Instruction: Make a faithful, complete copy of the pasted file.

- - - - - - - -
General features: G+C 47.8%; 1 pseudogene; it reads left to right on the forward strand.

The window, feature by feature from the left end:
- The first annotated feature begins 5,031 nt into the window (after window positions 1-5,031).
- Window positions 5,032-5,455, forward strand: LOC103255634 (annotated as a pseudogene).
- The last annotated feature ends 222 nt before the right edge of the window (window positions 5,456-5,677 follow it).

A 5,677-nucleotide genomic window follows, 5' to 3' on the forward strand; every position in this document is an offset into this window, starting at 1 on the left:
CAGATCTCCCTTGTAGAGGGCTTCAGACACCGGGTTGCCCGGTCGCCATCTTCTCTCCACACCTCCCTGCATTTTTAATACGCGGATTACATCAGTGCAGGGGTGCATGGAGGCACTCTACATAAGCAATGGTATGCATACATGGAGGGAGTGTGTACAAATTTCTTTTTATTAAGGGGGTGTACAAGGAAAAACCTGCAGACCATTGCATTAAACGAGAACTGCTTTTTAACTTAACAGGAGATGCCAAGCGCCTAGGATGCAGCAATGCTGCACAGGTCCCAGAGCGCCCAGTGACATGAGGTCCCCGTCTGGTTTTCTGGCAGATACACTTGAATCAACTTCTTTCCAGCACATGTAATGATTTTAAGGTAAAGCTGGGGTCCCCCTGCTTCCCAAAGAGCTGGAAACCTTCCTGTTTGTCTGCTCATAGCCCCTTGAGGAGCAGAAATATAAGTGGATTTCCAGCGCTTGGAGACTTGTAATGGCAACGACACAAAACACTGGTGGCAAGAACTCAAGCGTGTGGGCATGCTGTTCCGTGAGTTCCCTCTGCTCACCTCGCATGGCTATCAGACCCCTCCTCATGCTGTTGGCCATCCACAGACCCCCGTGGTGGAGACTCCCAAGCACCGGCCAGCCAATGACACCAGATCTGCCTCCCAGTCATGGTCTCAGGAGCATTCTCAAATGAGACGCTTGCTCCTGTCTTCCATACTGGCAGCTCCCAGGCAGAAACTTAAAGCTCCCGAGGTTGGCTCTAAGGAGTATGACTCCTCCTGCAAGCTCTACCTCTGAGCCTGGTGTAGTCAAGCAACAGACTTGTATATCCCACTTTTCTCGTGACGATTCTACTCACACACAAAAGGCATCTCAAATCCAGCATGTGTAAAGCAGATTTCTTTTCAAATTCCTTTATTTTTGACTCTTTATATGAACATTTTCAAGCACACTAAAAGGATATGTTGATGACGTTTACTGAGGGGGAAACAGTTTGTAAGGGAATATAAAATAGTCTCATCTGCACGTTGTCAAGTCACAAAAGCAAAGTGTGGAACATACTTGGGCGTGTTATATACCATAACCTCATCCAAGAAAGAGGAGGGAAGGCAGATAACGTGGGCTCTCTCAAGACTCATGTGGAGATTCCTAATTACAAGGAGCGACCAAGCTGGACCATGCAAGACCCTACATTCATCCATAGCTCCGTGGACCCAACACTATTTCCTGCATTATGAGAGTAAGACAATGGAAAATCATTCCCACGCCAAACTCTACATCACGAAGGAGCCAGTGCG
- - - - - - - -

General features: G+C 47.8%; 1 pseudogene; it reads left to right on the forward strand.

The window, feature by feature from the left end:
- The first annotated feature begins 5,031 nt into the window (after window positions 1-5,031).
- Window positions 5,032-5,455, forward strand: LOC103255634 (annotated as a pseudogene).
- The last annotated feature ends 222 nt before the right edge of the window (window positions 5,456-5,677 follow it).

A 5,677-nucleotide genomic window follows, 5' to 3' on the forward strand; every position in this document is an offset into this window, starting at 1 on the left:
CAGATCTCCCTTGTAGAGGGCTTCAGACACCGGGTTGCCCGGTCGCCATCTTCTCTCCACACCTCCCTGCATTTTTAATACGCGGATTACATCAGTGCAGGGGTGCATGGAGGCACTCTACATAAGCAATGGTATGCATACATGGAGGGAGTGTGTACAAATTTCTTTTTATTAAGGGGGTGTACAAGGAAAAACCTGCAGACCATTGCATTAAACGAGAACTGCTTTTTAACTTAACAGGAGATGCCAAGCGCCTAGGATGCAGCAATGCTGCACAGGTCCCAGAGCGCCCAGTGACATGAGGTCCCCGTCTGGTTTTCTGGCAGATACACTTGAATCAACTTCTTTCCAGCACATGTAATGATTTTAAGGTAAAGCTGGGGTCCCCCTGCTTCCCAAAGAGCTGGAAACCTTCCTGTTTGTCTGCTCATAGCCCCTTGAGGAGCAGAAATATAAGTGGATTTCCAGCGCTTGGAGACTTGTAATGGCAACGACACAAAACACTGGTGGCAAGAACTCAAGCGTGTGGGCATGCTGTTCCGTGAGTTCCCTCTGCTCACCTCGCATGGCTATCAGACCCCTCCTCATGCTGTTGGCCATCCACAGACCCCCGTGGTGGAGACTCCCAAGCACCGGCCAGCCAATGACACCAGATCTGCCTCCCAGTCATGGTCTCAGGAGCATTCTCAAATGAGACGCTTGCTCCTGTCTTCCATACTGGCAGCTCCCAGGCAGAAACTTAAAGCTCCCGAGGTTGGCTCTAAGGAGTATGACTCCTCCTGCAAGCTCTACCTCTGAGCCTGGTGTAGTCAAGCAACAGACTTGTATATCCCACTTTTCTCGTGACGATTCTACTCACACACAAAAGGCATCTCAAATCCAGCATGTGTAAAGCAGATTTCTTTTCAAATTCCTTTATTTTTGACTCTTTATATGAACATTTTCAAGCACACTAAAAGGATATGTTGATGACGTTTACTGAGGGGGAAACAGTTTGTAAGGGAATATAAAATAGTCTCATCTGCACGTTGTCAAGTCACAAAAGCAAAGTGTGGAACATACTTGGGCGTGTTATATACCATAACCTCATCCAAGAAAGAGGAGGGAAGGCAGATAACGTGGGCTCTCTCAAGACTCATGTGGAGATTCCTAATTACAAGGAGCGACCAAGCTGGACCATGCAAGACCCTACATTCATCCATAGCTCCGTGGACCCAACACTATTTCCTGCATTATGAGAGTAAGACAATGGAAAATCATTCCCACGCCAAACTCTACATCACGAAGGAGCCAGTGCG